Māori covid home isolation deaths 'potentially preventable’ - report

By Will Trafford

A scathing review into the deaths of two Māori who were isolating at home with Covid-19 says their deaths were ‘potentially preventable’, with multiple warning signs missed and procedures not followed.

Northern Region Health Coordination Centre (NRHCC) in conjunction with the Ministry of Health conducted a review after the first death of a tāne Māori on November 3rd and the second two days later.

The review found there was a need for heightened focus on equity and cultural safety for Māori and Pasifika.

The most damning evidence centres on a five-day delay in the first person being contacted by Healthline. When he failed to answer calls, follow-up processes including contacting his whānau weren’t followed according to the report.

Beyond communication failures, significant symptoms such as one of the men ‘unable to continue a short phone conversation due to severe pain’, were also ignored by officials.

At the time of the second man’s death a care package from the Ministry of Health arrived via courier as his tūpāpaku was being carried to a waiting hearse. Whānau have slammed the Ministry of Health saying the man should have never been left to isolate at home.

Northern Region Health Coordination Centre Lead Fepulea'l Margie Apa says the organisation accepts the report’s findings.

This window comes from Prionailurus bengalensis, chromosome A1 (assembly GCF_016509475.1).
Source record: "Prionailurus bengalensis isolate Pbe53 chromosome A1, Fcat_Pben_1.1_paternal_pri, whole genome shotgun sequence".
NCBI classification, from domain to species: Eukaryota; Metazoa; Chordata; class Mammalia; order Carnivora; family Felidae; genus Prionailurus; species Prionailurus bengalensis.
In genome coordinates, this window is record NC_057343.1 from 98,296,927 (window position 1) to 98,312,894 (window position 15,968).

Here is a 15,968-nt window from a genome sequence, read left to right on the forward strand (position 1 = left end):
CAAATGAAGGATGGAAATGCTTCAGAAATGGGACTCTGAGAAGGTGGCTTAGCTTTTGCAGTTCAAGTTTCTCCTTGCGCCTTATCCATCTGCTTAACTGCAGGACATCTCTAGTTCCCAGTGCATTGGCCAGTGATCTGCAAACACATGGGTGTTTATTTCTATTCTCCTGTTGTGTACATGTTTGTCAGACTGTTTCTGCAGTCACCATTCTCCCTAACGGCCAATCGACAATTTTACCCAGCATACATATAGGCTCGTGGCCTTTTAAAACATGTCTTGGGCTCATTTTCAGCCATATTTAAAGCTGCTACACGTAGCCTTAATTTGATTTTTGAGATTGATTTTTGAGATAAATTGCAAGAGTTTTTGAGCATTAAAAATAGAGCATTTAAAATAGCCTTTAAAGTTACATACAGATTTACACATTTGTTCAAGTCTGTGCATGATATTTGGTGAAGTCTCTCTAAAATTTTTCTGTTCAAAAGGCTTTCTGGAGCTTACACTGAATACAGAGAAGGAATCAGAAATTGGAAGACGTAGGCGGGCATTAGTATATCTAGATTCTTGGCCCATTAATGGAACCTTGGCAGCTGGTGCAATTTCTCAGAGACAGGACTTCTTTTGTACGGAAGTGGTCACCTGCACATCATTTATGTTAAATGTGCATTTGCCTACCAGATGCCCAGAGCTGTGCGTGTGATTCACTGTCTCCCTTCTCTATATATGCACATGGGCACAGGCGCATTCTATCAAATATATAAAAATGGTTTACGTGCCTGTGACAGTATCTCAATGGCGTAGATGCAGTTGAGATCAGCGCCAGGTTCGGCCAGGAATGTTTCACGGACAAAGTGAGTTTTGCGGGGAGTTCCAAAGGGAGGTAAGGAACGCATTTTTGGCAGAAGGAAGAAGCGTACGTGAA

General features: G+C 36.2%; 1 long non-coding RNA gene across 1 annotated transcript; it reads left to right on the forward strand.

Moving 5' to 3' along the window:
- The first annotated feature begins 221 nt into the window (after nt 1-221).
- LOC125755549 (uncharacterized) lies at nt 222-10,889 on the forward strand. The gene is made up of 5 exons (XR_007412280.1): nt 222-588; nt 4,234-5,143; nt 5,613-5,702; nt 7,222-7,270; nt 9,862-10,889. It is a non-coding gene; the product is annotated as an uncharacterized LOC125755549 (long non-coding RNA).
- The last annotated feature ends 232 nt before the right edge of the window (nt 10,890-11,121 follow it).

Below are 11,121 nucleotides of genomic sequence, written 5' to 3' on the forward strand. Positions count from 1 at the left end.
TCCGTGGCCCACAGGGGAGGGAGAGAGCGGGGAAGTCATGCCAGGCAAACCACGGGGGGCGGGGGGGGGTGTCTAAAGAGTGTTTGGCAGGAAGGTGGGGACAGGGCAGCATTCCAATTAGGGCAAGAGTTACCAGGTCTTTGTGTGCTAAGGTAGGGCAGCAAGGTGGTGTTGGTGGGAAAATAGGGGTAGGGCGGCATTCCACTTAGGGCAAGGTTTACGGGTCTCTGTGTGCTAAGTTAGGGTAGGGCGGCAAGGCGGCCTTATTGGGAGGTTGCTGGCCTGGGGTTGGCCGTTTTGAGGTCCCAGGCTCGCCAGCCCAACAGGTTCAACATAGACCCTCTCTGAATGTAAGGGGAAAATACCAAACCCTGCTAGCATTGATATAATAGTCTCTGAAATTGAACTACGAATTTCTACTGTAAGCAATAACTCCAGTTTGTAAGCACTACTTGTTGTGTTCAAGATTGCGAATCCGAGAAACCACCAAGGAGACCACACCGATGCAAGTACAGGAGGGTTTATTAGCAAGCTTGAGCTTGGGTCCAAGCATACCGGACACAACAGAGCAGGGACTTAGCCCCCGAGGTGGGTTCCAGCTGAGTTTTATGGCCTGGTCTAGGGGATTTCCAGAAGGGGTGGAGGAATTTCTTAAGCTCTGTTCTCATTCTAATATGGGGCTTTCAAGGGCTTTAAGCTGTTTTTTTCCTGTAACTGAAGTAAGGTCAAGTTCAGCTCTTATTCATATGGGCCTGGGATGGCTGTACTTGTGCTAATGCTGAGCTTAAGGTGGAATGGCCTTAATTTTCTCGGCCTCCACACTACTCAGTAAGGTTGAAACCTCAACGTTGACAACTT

‘We unreservedly accept the findings of the review and apologise to the whānau for the shortfalls in the response provided. We are grateful to whānau for providing input at such a difficult time’ she said.

‘It is clear that more could have been done and needs to be done. The main lesson is the need for improvement, which is what we are all committed to achieve.’ She added.

National’s new leader Christopher Luxon took the government’s managed isolation programme to task yesterday in his first full day on the job. Luxon argued those battling Covid-19 should be prioritised for MIQ spaces over double-vaccinated people returning from overseas who’ve received multiple negative tests.

‘We have New Zealanders suffering in home isolation with Covid, so if we took the people in MIQ facilities that are actually double-vaxxed with negative tests out, we could actually properly look after people who genuinely need support.’ He said.